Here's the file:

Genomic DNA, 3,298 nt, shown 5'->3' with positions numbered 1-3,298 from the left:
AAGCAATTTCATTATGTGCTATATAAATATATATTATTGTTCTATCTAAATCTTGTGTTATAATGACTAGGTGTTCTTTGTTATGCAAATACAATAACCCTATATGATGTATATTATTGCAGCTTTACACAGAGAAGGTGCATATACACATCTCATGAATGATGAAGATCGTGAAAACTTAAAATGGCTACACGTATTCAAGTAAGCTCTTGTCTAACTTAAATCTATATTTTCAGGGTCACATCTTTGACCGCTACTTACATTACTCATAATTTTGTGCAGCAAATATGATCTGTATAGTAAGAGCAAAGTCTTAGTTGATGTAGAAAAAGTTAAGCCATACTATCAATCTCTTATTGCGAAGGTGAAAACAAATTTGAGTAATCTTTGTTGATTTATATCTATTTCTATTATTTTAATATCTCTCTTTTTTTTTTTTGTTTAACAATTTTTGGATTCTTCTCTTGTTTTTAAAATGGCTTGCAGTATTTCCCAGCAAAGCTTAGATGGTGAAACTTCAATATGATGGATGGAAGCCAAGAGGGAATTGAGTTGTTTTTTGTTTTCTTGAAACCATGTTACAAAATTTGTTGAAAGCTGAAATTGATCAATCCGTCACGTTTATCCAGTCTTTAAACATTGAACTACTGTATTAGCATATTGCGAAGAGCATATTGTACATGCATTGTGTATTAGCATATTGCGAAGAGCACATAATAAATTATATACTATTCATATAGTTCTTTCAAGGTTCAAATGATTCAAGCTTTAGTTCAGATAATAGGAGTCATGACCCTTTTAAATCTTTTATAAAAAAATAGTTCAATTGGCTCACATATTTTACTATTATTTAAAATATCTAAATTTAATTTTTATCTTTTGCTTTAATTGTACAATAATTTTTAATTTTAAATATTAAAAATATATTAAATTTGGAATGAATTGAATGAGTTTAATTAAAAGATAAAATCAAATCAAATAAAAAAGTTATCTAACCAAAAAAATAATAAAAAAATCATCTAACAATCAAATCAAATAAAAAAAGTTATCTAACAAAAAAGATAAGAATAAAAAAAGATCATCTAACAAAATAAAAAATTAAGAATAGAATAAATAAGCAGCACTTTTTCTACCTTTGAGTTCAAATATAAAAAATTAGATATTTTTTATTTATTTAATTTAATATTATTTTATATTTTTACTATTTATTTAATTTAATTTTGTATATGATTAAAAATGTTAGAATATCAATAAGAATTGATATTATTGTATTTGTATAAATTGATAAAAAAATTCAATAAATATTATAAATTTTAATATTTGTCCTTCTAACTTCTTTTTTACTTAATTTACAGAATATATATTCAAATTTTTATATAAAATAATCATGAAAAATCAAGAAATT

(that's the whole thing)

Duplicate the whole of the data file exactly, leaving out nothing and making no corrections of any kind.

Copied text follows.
Genomic DNA, 3,298 nt, shown 5'->3' with positions numbered 1-3,298 from the left:
AAGCAATTTCATTATGTGCTATATAAATATATATTATTGTTCTATCTAAATCTTGTGTTATAATGACTAGGTGTTCTTTGTTATGCAAATACAATAACCCTATATGATGTATATTATTGCAGCTTTACACAGAGAAGGTGCATATACACATCTCATGAATGATGAAGATCGTGAAAACTTAAAATGGCTACACGTATTCAAGTAAGCTCTTGTCTAACTTAAATCTATATTTTCAGGGTCACATCTTTGACCGCTACTTACATTACTCATAATTTTGTGCAGCAAATATGATCTGTATAGTAAGAGCAAAGTCTTAGTTGATGTAGAAAAAGTTAAGCCATACTATCAATCTCTTATTGCGAAGGTGAAAACAAATTTGAGTAATCTTTGTTGATTTATATCTATTTCTATTATTTTAATATCTCTCTTTTTTTTTTTTGTTTAACAATTTTTGGATTCTTCTCTTGTTTTTAAAATGGCTTGCAGTATTTCCCAGCAAAGCTTAGATGGTGAAACTTCAATATGATGGATGGAAGCCAAGAGGGAATTGAGTTGTTTTTTGTTTTCTTGAAACCATGTTACAAAATTTGTTGAAAGCTGAAATTGATCAATCCGTCACGTTTATCCAGTCTTTAAACATTGAACTACTGTATTAGCATATTGCGAAGAGCATATTGTACATGCATTGTGTATTAGCATATTGCGAAGAGCACATAATAAATTATATACTATTCATATAGTTCTTTCAAGGTTCAAATGATTCAAGCTTTAGTTCAGATAATAGGAGTCATGACCCTTTTAAATCTTTTATAAAAAAATAGTTCAATTGGCTCACATATTTTACTATTATTTAAAATATCTAAATTTAATTTTTATCTTTTGCTTTAATTGTACAATAATTTTTAATTTTAAATATTAAAAATATATTAAATTTGGAATGAATTGAATGAGTTTAATTAAAAGATAAAATCAAATCAAATAAAAAAGTTATCTAACCAAAAAAATAATAAAAAAATCATCTAACAATCAAATCAAATAAAAAAAGTTATCTAACAAAAAAGATAAGAATAAAAAAAGATCATCTAACAAAATAAAAAATTAAGAATAGAATAAATAAGCAGCACTTTTTCTACCTTTGAGTTCAAATATAAAAAATTAGATATTTTTTATTTATTTAATTTAATATTATTTTATATTTTTACTATTTATTTAATTTAATTTTGTATATGATTAAAAATGTTAGAATATCAATAAGAATTGATATTATTGTATTTGTATAAATTGATAAAAAAATTCAATAAATATTATAAATTTTAATATTTGTCCTTCTAACTTCTTTTTTACTTAATTTACAGAATATATATTCAAATTTTTATATAAAATAATCATGAAAAATCAAGAAATT